HONOLULU PASSPORT OFFICE HALTS CNMI APPLICATIONS

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By Ulysses Torres Sabuco

SAIPAN, CNMI (Marianas Variety, Nov. 3) - The U.S. Passport Office in Honolulu has put a hold on the processing of passport applications of some 100 stateless individuals in the Commonwealth of the Northern Marianas, pending the U.S. State department’s Dec. 16 deadline to appeal the Ninth Circuit Court of Appeals ruling, Gov. Juan N. Babauta said yesterday.

On Sept. 17, the appellate court issued a single-line order denying the petition of the State department for a panel rehearing filed in August by the U.S. Attorney’s Office on behalf of Secretary of State Colin Powell.

But part of the U.S. appellate court’s decision is to grant the State department 90 days to review its ruling, and decide whether or not to appeal the case with the U.S. Supreme Court.

This, Babauta said, has prompted the U.S. passport office in Hawaii to only "review" the applications of the stateless individuals.

"The U.S. passport office (here in the CNMI) has indicated that they’ve received over 100 applications. Those applications are treated just like any other application. They are being forwarded to (the) Honolulu office," Babauta told reporters yesterday.

"And indications are that the Honolulu office will certainly review the applications but not act on them until after the Dec. 16 deadline," he added.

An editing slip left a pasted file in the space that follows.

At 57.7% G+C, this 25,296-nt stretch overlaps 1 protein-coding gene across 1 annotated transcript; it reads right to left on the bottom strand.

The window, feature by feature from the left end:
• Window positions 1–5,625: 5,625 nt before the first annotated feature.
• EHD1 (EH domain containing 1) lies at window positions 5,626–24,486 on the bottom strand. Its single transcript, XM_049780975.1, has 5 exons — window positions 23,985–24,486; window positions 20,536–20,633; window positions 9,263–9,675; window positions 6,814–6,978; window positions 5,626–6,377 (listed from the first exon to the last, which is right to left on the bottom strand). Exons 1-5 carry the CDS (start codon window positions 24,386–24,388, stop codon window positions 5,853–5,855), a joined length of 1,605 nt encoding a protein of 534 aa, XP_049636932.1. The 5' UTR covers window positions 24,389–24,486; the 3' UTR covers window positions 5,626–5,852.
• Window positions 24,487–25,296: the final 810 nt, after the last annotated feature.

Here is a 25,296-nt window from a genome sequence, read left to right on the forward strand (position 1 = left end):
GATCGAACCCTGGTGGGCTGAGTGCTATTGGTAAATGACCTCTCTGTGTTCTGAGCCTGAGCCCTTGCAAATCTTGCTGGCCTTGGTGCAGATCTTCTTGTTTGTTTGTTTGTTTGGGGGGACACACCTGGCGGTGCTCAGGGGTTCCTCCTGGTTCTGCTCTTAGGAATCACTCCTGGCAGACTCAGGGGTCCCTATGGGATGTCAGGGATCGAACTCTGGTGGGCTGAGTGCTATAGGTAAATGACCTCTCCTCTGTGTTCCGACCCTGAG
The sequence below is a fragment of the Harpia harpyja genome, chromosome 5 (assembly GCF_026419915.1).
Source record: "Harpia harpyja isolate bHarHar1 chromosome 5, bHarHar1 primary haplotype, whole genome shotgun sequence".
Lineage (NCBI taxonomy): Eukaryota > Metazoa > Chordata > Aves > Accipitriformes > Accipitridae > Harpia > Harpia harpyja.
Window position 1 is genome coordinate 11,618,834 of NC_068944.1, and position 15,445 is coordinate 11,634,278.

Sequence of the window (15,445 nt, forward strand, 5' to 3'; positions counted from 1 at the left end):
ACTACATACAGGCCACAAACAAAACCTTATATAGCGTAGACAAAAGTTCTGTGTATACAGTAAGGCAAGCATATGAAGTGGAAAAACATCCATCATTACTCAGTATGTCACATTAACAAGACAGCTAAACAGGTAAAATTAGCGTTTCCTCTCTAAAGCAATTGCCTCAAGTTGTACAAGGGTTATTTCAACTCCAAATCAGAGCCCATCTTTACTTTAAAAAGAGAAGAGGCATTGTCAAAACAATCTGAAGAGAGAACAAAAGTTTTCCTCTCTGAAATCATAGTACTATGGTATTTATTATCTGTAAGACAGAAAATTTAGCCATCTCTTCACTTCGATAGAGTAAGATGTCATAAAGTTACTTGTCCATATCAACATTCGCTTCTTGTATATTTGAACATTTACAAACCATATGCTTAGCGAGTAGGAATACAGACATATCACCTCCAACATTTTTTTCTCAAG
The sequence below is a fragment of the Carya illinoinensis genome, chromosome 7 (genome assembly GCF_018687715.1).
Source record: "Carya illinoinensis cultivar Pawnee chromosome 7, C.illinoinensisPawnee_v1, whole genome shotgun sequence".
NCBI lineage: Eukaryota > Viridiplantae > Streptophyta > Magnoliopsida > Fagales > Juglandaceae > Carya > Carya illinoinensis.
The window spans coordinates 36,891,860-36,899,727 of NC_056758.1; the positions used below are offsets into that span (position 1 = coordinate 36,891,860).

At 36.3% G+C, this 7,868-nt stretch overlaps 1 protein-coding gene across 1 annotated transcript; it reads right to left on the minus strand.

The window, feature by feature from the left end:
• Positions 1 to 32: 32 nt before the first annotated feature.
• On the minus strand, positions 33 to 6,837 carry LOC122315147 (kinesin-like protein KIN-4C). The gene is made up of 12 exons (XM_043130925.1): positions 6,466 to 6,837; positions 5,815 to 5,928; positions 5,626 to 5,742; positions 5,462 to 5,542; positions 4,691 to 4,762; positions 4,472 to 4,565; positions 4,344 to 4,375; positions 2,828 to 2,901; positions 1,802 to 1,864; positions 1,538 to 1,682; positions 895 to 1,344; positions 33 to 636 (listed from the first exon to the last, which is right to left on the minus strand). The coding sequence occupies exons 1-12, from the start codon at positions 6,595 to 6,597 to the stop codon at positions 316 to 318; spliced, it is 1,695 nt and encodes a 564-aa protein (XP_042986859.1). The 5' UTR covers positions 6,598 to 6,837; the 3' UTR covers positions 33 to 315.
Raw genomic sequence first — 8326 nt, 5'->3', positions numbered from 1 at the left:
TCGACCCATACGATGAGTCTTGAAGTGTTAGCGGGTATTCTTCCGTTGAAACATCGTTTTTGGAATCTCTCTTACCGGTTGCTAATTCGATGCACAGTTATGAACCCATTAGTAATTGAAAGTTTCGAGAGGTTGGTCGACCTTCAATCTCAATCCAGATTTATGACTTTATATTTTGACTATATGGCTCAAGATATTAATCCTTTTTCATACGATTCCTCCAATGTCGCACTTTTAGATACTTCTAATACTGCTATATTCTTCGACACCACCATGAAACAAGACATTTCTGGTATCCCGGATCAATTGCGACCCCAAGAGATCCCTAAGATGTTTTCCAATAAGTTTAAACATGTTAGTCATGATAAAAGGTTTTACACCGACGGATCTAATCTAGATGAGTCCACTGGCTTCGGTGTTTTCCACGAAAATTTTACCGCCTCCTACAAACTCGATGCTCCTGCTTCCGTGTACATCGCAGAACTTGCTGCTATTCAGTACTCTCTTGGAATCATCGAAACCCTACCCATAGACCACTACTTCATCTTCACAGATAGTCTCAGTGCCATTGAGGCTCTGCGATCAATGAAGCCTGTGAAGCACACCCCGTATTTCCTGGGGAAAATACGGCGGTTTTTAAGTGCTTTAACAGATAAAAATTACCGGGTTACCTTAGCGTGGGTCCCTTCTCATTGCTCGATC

Stateless individuals are children born to foreign parents in the CNMI between Jan. 9, 1978 and Nov. 3, 1986. There are over 200 of the estimated 300 stateless individuals who remain in the Commonwealth.

The Governor also said once a final ruling is issued in favor the stateless, a mass swearing in will be held.

Babauta is proposing that a federal official officiate at the swearing-in ceremony.

Babauta said this will accord the stateless individuals the due recognition of their being U.S. citizens.

"We will organize a forum at which we can swear in these individuals as U.S. citizens, and perhaps coordinate with some federal officials already here to have a ceremony that would make this an official swearing-in," Babauta said.

Babauta also said U.S. Rep. Dan Burton (R-Indiana), during his visit last week, also hoped that the State department would not appeal the case.

"We await the Dec. 16 deadline for appeal by the Justice department. We, of course, hope that the State department does not appeal the case. In that case, the (Nine Circuit Court ruling) would stand and we would proceed with making sure that all the individuals get their passport," Babauta said.

The Ninth Circuit Court of Appeals’ decision was on the citizenship claims of Jacinto Sabangan Jr., and Esther Hae Jin Sohn and 25 other stateless residents.

The court ruled that Sabangan and company were U.S. citizens by virtue of their birthplace.

As part of the Ninth Circuit ruling, the CNMI government early last month instructed all local government agencies to accord these individuals "all privileges" they currently provide to other U.S. citizens residing in the Commonwealth.

November 3, 2004

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